10 College Rock Songs That Ruled During Hair Metal


R.E.M. photo from Nashville photo shoot

R.E.M. appear on Audio Ink Radio’s list of college rock songs that ruled during hair metal – Story by Anne Erickson, photo via Warner Bros. Records

Audio Ink Radio presents its list of 10 college rock songs that ruled during the hair metal era

The hair metal movement was obviously king in the 1980s. Hard rock and metal music were the hottest musical genres on the planet, and artists such as Kiss, Van Halen and Motley Crue seemed unstoppable. But, were they? Even before the flannel and lo-fi recordings of grunge took over in the 1990s, a very different kind of popular music was also booming and taking over the airwaves. That music was college rock. So, what are some college rock songs that ruled during hair metal?

So, what exactly is college rock? The term brings together the non-mainstream rock music that was played on college radio in the 1980s. College rock brought together a plethora of genres, including new wave, synth-pop, punk rock, post-punk and more. But, it had nothing in common with the over-the-top antics and fashion hair metal or glam metal.

In honor of those college rock songs that somehow rose to fame amid the flash, noisy glam metal scene, Audio Ink Radio presents its list of 10 college rock songs that ruled during hair metal. Furthermore, send your choices to us on Twitter here and Facebook via this location.

10. New Order, “Blue Monday”

Synth-rock was a huge part of the college radio movement, and New Order was one of the genre’s biggest stars. “Blue Monday” combined synth-pop and dance music, making this a very ’80s-sounding song. It was played on college radio stations across the country and helped bring the synth-pop genre to America.

9. Joy Division, “Love Will Tear Us Apart”

“Love Will Tear Us Apart” arrived in 1980 and kicked off the decade with an incredible dose of post-punk. The song was a hit on college radio and introduced Joy Division to an American audience. Sadly, frontman Ian Curtis died in May of 1980, just when Joy Division were starting to break. The surviving members launched the band New Order, which became one of the most popular alternative pop bands of the decade.

8. Echo & the Bunnymen, “The Killing Moon”

Echo & the Bunnymen were a strong voice on college airwaves, and singer Ian McCulloch’s powerful voice was always recognizable. He actually had the kind of pipes that could have fronted a much heavier band, but he decided to go mellow with Echo & the Bunnymen. “The Killing Moon” marked the band’s first single from their 1984 album, “Ocean Rain,” and took off on university radio.

7. The Replacements, “Left of the Dial”

The Replacements certainly have their place in the college rock sphere. While the band was known for their punk-rock, they very much leaned into the college rock genre. Their memorable song “Left of the Dial” found much popularity on the college airwaves, introducing a new audience to the catchiness and charm of punk music.

6. Pixies, “Here Comes Your Man”

Pixies were one of Boston’s most popular post-punk bands, and they caught on nationally when their music hit the college airwaves. “Here Comes Your Man” was one of their most-played songs on university radio. Moreover, Pixies got even more ears on them in the 1990s, when Nirvana’s Kurt Cobain said he was trying to make his own Pixies song when he wrote “Smells Like Teen Spirit.”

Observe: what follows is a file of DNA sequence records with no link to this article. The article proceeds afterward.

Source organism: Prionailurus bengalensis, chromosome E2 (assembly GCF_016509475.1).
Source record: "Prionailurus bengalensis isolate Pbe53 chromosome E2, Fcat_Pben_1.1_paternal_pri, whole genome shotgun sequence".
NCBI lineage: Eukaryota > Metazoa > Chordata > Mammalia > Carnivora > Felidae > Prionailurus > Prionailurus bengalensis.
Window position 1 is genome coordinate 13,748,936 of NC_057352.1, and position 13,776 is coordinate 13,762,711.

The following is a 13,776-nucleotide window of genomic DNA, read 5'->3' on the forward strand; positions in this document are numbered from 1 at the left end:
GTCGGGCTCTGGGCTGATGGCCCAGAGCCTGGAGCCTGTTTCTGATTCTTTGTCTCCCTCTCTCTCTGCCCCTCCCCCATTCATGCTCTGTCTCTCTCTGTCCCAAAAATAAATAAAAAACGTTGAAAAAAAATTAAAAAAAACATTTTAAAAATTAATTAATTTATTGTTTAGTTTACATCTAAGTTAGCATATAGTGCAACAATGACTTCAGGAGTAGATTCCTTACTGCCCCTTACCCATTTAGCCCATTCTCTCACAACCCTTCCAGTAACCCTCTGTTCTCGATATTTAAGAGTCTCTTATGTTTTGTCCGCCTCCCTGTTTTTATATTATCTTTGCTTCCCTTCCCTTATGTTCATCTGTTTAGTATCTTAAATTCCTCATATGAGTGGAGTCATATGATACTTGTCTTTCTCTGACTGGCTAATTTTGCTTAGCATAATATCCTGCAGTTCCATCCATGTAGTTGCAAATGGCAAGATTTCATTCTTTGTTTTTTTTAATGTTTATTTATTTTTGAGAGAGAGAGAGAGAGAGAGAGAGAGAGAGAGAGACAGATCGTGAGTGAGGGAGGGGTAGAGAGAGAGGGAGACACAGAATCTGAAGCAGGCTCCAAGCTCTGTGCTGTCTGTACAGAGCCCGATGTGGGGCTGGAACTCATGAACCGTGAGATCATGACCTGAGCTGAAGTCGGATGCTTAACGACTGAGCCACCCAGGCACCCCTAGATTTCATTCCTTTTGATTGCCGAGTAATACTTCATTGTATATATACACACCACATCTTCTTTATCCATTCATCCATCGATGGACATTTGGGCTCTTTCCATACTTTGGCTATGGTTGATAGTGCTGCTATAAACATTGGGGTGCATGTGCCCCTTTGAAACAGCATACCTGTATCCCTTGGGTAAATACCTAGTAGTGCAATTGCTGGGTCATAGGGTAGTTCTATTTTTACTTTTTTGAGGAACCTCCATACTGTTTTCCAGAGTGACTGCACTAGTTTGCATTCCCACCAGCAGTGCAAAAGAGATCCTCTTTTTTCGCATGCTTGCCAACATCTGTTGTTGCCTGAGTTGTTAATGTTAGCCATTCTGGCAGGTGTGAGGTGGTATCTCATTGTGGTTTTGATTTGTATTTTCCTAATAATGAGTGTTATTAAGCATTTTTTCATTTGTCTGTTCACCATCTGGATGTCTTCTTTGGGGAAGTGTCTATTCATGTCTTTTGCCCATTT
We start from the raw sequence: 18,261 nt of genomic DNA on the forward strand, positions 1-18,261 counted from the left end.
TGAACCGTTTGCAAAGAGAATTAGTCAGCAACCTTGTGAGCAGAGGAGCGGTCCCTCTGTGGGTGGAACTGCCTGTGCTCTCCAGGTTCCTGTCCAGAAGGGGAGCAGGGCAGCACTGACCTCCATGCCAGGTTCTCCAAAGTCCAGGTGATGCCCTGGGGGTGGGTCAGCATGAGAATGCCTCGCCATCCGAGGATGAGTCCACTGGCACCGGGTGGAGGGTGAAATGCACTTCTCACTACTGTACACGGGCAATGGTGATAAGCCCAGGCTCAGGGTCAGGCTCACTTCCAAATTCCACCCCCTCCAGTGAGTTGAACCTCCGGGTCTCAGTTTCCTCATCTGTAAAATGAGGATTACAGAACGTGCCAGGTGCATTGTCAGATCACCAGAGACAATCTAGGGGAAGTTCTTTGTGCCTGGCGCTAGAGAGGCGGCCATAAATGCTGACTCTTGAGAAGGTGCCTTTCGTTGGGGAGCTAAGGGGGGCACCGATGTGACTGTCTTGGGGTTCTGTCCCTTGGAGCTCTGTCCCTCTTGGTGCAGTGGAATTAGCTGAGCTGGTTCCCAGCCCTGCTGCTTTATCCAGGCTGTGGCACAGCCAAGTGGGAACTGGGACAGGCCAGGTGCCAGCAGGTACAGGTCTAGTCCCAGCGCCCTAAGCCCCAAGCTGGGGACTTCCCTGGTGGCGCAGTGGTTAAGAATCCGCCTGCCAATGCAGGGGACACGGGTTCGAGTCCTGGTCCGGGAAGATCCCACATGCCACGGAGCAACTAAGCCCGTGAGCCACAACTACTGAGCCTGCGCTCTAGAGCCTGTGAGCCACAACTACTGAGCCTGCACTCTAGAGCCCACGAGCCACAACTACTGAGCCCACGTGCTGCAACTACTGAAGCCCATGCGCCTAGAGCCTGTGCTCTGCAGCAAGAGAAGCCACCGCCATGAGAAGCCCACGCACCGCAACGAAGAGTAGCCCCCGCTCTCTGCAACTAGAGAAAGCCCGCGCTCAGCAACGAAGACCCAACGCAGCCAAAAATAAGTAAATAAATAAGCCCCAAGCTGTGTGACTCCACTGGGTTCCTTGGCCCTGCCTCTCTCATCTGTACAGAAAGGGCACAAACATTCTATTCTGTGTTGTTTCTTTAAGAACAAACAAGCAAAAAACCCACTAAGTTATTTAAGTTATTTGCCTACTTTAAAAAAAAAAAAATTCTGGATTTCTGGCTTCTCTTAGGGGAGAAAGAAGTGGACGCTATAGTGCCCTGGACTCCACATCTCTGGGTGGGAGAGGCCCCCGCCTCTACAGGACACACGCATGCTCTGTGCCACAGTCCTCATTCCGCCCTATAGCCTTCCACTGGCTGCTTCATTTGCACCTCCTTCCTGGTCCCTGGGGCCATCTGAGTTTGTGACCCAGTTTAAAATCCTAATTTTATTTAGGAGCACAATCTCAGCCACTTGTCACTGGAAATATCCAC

5. Violent Femmes, “Blister in the Sun”

Violent Femmes’ “Blister in the Sun” is one of the only 1980s college rock songs that crossed over in the 1990s and was on alternative stations alongside bands such as Nirvana, Pearl Jam and Soundgarden. The band was strong out the gate, as their self-titled 1983 release earned them a solid following from the get-go. “Blister in the Sun” is their biggest radio hit.

4. Talking Heads, “Cities”

We snuck a 1970s song into this list, as “Cities” by Talking Heads arrived in 1979. Talking Heads were one of the early forces in college rock, offering a cool funk and world sound to the audience. Vocalist David Byrne’s contemplative, philosophical lyrics also caught on with the college audience, as was apparent with “Cities.”

3. Sonic Youth, “Teen Age Riot”

Sonic Youth were one of the early champions of alternative rock music. The band famously inspired Kurt Cobain to start making his own music in Nirvana. At times, Cobain has said that he was just hoping Nirvana could be as successful as Sonic Youth. Of course, Nirvana blew up much bigger. But, Sonic Youth always maintained its core fanbase. “Teen Age Riot” was the first single from Sonic Youth’s “Daydream Nation” album and is one of their most memorable.

2. The Smiths, “Sheila Take a Bow”

The Smiths’ “Sheila Take a Bow” was a college radio favorite. The band rose to fame, thanks to lead vocalist Morrissey’s dark and witty lyrics and guitarist Johnny Marr’s unforgettable guitar playing and melodies. Sadly, the band was short-lived, but they inspired countless musicians to follow. Morrissey still makes headlines on a regular basis.

1. R.E.M., “Radio Free Europe”

Much like Nirvana changed the musical world in the 1990s with “Smells Like Teen Spirit,” R.E.M. altered the landscape in the 1980’s with “Radio Free Europe.” The song marked their debut single and arrived in 1983. The band named the song after the United State’s broadcast channel, so the song was a commentary on the misinformation brought from the station. It’s arguably the most famous and recognizable college rock songs from the ’80s. For that, “Radio Free Europe” is No. 1 on our list of college rock songs that ruled during hair metal.

Check out Audio Ink Radio’s list of 10 grunge bands that should have been bigger here.

Anne Erickson
Posted by Anne Erickson | Alternative, Features, Music, Rock